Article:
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Fellowships 2006-2007


Emory University reaffirms its commitment to the principle of equal opportunity in employment and education for every current and prospective employee. University policies and practices prohibit discrimination based on race, color, national origin, religion, sex, sexual orientation, disability or veteran status. Please direct questions about the affirmative action plan to the Office of Equal Opportunity Programs at (404) 727-6016.



Graduate Fellowships 

Graduate training is an important part of the MARIAL Center and we seek to support students from a variety of disciplines. The Sloan Center has supported up to ten graduate students each year since 2000. Students selected to receive Sloan support will be designated Sloan Fellows, and will be expected to do dissertation research on problems and areas relevant to the Emory/Sloan Center research program.

Doctoral research funded by this program must be done on some aspect of ritual, narrative or mythology in middle-class American family life. We prefer the research principally be in the form of ethnographic fieldwork, but suitable proposals using documentary and historical materials will be considered.

Our plan is to share the costs of Sloan Fellows with departments by subsidizing one year of regular departmental support, and adding a supplement to normal departmental funding with an extra year for training and significant funding (up to $25,000) for dissertation research. We will also provide funds for Sloan Fellows travel to selected Sloan Center Conferences.


Application Procedure: Graduate Fellowships

There are three ways to apply for a Sloan Graduate Fellowship:

  • Sloan Fellows will normally apply for admission to a Ph.D. or equivalent program in one of Emory's Schools/Departments, and indicate an interest in being admitted as a Sloan Fellow.
  • Alternatively, a department may designate applicants as appropriate candidates for the Fellowships and forward the names and files of departmental nominees to the Center Director.
  • Finally, graduate students at Emory may apply for available Sloan Fellowships after their first year of graduate school.

Once applicants are accepted by departments or schools at Emory, the files for candidates for Sloan support will be sent to the Director of the Emory/Sloan Center for consideration for admission as a Sloan Fellow. Emory Graduate Students are normally funded for four years by their departments. Sloan Fellows will normally receive two years of stipend support from the Sloan Grant and the rest of their funding from Emory. In most cases we assume that one year of stipend will replace the Department's funding, and the second year will be considered an extra year for class work, write-up, research etc. In addition, each Sloan Fellow will be eligible for up to $10,000 in research funds, and will be given funds for travel to meetings.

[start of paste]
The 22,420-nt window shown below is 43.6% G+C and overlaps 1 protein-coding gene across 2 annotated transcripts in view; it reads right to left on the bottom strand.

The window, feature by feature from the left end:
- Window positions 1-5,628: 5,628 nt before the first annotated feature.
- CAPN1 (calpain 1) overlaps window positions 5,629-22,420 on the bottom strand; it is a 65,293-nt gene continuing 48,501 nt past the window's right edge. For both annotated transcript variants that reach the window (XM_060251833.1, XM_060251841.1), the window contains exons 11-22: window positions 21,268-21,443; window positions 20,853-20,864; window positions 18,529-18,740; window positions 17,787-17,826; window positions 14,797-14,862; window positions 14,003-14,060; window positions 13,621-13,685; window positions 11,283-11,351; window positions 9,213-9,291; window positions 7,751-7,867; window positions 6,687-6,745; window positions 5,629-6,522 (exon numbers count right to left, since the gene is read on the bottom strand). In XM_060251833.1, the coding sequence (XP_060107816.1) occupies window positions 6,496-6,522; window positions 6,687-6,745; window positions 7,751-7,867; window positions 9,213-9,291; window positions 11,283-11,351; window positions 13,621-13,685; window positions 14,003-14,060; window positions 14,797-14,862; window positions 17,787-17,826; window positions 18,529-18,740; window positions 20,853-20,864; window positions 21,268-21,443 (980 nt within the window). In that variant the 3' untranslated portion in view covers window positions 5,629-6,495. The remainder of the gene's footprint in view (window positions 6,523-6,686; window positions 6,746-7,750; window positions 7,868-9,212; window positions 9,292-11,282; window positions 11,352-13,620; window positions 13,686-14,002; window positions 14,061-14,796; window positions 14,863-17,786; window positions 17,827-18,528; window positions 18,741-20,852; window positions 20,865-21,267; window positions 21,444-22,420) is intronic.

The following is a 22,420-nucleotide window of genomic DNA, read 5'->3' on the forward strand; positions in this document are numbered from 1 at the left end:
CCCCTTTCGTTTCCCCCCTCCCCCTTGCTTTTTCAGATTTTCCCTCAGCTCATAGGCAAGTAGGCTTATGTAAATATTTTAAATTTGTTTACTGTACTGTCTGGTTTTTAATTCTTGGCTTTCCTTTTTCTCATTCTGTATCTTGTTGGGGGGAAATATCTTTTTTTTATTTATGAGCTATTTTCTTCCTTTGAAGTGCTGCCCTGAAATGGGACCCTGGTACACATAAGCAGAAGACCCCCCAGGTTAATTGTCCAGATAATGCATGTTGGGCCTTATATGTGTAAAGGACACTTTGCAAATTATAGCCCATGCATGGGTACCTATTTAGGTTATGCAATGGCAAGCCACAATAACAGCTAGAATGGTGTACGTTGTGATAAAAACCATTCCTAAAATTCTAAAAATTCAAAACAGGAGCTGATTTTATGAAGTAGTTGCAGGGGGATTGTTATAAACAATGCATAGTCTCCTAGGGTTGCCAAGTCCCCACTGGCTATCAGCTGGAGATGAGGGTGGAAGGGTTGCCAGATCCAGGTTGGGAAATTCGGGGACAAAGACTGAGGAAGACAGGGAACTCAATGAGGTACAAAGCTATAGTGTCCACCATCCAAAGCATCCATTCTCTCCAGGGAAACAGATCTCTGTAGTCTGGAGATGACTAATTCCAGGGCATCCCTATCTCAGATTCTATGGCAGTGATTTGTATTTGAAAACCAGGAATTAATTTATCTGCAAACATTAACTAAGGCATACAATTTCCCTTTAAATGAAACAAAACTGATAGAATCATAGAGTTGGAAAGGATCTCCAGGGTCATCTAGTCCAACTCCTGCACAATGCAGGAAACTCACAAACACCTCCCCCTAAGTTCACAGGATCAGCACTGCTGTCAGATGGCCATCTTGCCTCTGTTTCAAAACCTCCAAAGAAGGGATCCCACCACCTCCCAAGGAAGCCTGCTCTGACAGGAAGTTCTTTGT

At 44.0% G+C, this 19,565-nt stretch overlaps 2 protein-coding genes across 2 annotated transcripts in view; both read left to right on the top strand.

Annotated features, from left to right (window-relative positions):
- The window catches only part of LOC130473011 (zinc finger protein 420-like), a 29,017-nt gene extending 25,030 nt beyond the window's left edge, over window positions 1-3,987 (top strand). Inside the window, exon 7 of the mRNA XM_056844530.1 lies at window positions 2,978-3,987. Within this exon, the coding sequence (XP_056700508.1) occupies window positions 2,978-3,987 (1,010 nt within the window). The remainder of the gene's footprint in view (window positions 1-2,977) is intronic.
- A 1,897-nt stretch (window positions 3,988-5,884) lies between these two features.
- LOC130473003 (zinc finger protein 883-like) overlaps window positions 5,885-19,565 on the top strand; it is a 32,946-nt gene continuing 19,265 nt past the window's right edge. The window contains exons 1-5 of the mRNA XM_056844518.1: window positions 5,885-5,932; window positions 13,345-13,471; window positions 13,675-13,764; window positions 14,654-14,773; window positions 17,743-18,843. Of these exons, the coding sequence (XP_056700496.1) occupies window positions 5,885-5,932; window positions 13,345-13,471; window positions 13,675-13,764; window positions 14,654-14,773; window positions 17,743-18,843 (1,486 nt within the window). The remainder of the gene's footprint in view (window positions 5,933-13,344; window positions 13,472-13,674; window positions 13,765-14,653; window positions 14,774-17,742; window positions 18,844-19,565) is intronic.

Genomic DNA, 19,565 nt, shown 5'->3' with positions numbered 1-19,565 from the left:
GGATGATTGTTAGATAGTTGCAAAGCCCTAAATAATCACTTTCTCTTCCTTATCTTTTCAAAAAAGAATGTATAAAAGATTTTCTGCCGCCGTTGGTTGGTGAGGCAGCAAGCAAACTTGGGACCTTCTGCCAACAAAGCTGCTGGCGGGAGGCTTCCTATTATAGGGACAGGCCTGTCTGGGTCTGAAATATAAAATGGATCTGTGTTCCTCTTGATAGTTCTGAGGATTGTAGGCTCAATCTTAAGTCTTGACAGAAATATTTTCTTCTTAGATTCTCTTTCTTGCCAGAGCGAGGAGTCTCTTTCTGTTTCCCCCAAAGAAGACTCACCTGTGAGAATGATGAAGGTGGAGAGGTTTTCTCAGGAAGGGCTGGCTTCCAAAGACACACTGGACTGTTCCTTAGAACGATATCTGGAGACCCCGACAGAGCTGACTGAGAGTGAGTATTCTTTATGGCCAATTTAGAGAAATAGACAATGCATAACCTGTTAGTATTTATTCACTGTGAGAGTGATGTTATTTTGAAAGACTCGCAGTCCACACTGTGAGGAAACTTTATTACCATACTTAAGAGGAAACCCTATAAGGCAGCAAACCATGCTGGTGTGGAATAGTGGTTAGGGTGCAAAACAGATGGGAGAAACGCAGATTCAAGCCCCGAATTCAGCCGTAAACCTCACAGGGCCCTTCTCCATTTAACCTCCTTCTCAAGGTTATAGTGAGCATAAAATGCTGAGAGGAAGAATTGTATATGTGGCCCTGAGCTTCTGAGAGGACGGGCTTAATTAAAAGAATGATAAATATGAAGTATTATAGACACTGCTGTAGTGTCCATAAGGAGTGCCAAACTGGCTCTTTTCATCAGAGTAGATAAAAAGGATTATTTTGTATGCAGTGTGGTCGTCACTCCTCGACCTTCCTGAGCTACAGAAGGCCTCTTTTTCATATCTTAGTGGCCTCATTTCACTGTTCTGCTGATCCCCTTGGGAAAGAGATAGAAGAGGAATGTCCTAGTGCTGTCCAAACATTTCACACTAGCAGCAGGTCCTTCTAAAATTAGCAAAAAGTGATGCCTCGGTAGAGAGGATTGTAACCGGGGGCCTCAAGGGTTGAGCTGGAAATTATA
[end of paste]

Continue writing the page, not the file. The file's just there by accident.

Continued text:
Review of applications will begin on April 15, 2006. For new students, the student must be accepted by the supporting department.

Please send a letter of nomination or self-nomination indicating the nominee's areas of research interest and accomplishments, and any appropriate supporting materials. For new applicants, please send a copy of the Graduate application.

For currently enrolled graduate students, please send the following:

  • A 5-6 page description of your project, including your central question, your theoretical approach to it, your research plan, and a discussion of what your work would contribute to the research program of the MARIAL Center
  • Your curriculum vitae
  • Two letters of reference
  • a department record
  • a relevant writing sample

Please send the materials to:
Ms. Donna Day, MARIAL Center, Emory University
Emory West Suite 413E
1256 Briarcliff Road
Atlanta GA 30306
404-727-3440

The review of applications for Sloan Graduate Fellowships will begin on April 15. Click here for more information about Graduate Fellowships.


Postdoctoral Fellowships